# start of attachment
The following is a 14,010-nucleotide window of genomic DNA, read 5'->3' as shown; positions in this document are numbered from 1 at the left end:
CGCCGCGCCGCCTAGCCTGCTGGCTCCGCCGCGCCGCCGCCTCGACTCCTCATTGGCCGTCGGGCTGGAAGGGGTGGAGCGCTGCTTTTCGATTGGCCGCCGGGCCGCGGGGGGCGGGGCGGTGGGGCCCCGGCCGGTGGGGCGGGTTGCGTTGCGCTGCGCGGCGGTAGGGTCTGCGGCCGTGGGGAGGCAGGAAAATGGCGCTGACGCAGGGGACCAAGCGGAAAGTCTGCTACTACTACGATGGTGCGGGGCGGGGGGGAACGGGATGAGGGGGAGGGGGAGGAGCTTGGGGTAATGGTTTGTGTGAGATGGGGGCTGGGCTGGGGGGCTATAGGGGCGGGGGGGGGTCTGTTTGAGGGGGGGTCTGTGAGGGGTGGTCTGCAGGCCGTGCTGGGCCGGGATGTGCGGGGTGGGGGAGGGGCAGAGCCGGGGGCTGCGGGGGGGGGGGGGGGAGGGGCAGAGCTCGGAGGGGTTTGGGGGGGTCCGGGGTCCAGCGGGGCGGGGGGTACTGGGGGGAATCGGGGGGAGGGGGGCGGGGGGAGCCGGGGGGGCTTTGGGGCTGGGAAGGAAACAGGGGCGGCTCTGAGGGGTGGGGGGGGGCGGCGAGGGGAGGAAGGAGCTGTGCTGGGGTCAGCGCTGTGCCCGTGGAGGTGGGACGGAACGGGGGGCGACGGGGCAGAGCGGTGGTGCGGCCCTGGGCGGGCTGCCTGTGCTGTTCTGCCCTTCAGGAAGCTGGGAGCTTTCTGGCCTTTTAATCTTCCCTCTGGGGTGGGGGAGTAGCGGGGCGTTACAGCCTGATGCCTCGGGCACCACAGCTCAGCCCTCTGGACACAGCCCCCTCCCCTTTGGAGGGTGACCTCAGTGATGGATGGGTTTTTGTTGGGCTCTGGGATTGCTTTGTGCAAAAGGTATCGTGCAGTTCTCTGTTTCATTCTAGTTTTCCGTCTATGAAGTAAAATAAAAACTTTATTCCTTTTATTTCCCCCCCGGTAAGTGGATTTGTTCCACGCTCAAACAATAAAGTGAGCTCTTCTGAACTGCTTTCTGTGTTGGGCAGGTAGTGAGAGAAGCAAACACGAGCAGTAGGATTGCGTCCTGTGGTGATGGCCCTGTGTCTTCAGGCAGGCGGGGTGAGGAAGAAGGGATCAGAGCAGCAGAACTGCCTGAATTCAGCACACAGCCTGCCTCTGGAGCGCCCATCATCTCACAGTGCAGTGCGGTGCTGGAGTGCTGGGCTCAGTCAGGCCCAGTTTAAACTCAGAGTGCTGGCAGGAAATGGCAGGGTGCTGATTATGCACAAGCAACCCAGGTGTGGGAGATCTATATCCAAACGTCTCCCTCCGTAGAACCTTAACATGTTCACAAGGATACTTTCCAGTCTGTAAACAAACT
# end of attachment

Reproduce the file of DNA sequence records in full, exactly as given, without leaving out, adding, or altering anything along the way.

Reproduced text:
The following is a 14,010-nucleotide window of genomic DNA, read 5'->3' as shown; positions in this document are numbered from 1 at the left end:
CGCCGCGCCGCCTAGCCTGCTGGCTCCGCCGCGCCGCCGCCTCGACTCCTCATTGGCCGTCGGGCTGGAAGGGGTGGAGCGCTGCTTTTCGATTGGCCGCCGGGCCGCGGGGGGCGGGGCGGTGGGGCCCCGGCCGGTGGGGCGGGTTGCGTTGCGCTGCGCGGCGGTAGGGTCTGCGGCCGTGGGGAGGCAGGAAAATGGCGCTGACGCAGGGGACCAAGCGGAAAGTCTGCTACTACTACGATGGTGCGGGGCGGGGGGGAACGGGATGAGGGGGAGGGGGAGGAGCTTGGGGTAATGGTTTGTGTGAGATGGGGGCTGGGCTGGGGGGCTATAGGGGCGGGGGGGGGTCTGTTTGAGGGGGGGTCTGTGAGGGGTGGTCTGCAGGCCGTGCTGGGCCGGGATGTGCGGGGTGGGGGAGGGGCAGAGCCGGGGGCTGCGGGGGGGGGGGGGGGAGGGGCAGAGCTCGGAGGGGTTTGGGGGGGTCCGGGGTCCAGCGGGGCGGGGGGTACTGGGGGGAATCGGGGGGAGGGGGGCGGGGGGAGCCGGGGGGGCTTTGGGGCTGGGAAGGAAACAGGGGCGGCTCTGAGGGGTGGGGGGGGGCGGCGAGGGGAGGAAGGAGCTGTGCTGGGGTCAGCGCTGTGCCCGTGGAGGTGGGACGGAACGGGGGGCGACGGGGCAGAGCGGTGGTGCGGCCCTGGGCGGGCTGCCTGTGCTGTTCTGCCCTTCAGGAAGCTGGGAGCTTTCTGGCCTTTTAATCTTCCCTCTGGGGTGGGGGAGTAGCGGGGCGTTACAGCCTGATGCCTCGGGCACCACAGCTCAGCCCTCTGGACACAGCCCCCTCCCCTTTGGAGGGTGACCTCAGTGATGGATGGGTTTTTGTTGGGCTCTGGGATTGCTTTGTGCAAAAGGTATCGTGCAGTTCTCTGTTTCATTCTAGTTTTCCGTCTATGAAGTAAAATAAAAACTTTATTCCTTTTATTTCCCCCCCGGTAAGTGGATTTGTTCCACGCTCAAACAATAAAGTGAGCTCTTCTGAACTGCTTTCTGTGTTGGGCAGGTAGTGAGAGAAGCAAACACGAGCAGTAGGATTGCGTCCTGTGGTGATGGCCCTGTGTCTTCAGGCAGGCGGGGTGAGGAAGAAGGGATCAGAGCAGCAGAACTGCCTGAATTCAGCACACAGCCTGCCTCTGGAGCGCCCATCATCTCACAGTGCAGTGCGGTGCTGGAGTGCTGGGCTCAGTCAGGCCCAGTTTAAACTCAGAGTGCTGGCAGGAAATGGCAGGGTGCTGATTATGCACAAGCAACCCAGGTGTGGGAGATCTATATCCAAACGTCTCCCTCCGTAGAACCTTAACATGTTCACAAGGATACTTTCCAGTCTGTAAACAAACT